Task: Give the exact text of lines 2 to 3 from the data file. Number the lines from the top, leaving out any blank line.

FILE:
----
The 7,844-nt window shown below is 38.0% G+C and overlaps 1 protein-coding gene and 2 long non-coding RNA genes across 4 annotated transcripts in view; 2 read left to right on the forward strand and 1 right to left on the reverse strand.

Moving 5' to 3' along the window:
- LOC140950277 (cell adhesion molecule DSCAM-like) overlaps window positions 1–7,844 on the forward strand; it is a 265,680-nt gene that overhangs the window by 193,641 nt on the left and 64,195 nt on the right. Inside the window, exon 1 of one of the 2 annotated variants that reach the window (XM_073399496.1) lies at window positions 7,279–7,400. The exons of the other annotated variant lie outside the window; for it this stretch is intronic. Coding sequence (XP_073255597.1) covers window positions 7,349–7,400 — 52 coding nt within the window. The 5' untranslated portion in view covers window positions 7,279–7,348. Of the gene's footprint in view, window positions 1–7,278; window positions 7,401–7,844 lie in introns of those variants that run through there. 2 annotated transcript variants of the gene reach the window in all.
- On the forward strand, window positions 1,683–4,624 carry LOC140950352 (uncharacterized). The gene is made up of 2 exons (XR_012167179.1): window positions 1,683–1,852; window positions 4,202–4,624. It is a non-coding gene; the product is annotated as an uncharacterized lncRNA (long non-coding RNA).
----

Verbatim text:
Moving 5' to 3' along the window:
- LOC140950277 (cell adhesion molecule DSCAM-like) overlaps window positions 1–7,844 on the forward strand; it is a 265,680-nt gene that overhangs the window by 193,641 nt on the left and 64,195 nt on the right. Inside the window, exon 1 of one of the 2 annotated variants that reach the window (XM_073399496.1) lies at window positions 7,279–7,400. The exons of the other annotated variant lie outside the window; for it this stretch is intronic. Coding sequence (XP_073255597.1) covers window positions 7,349–7,400 — 52 coding nt within the window. The 5' untranslated portion in view covers window positions 7,279–7,348. Of the gene's footprint in view, window positions 1–7,278; window positions 7,401–7,844 lie in introns of those variants that run through there. 2 annotated transcript variants of the gene reach the window in all.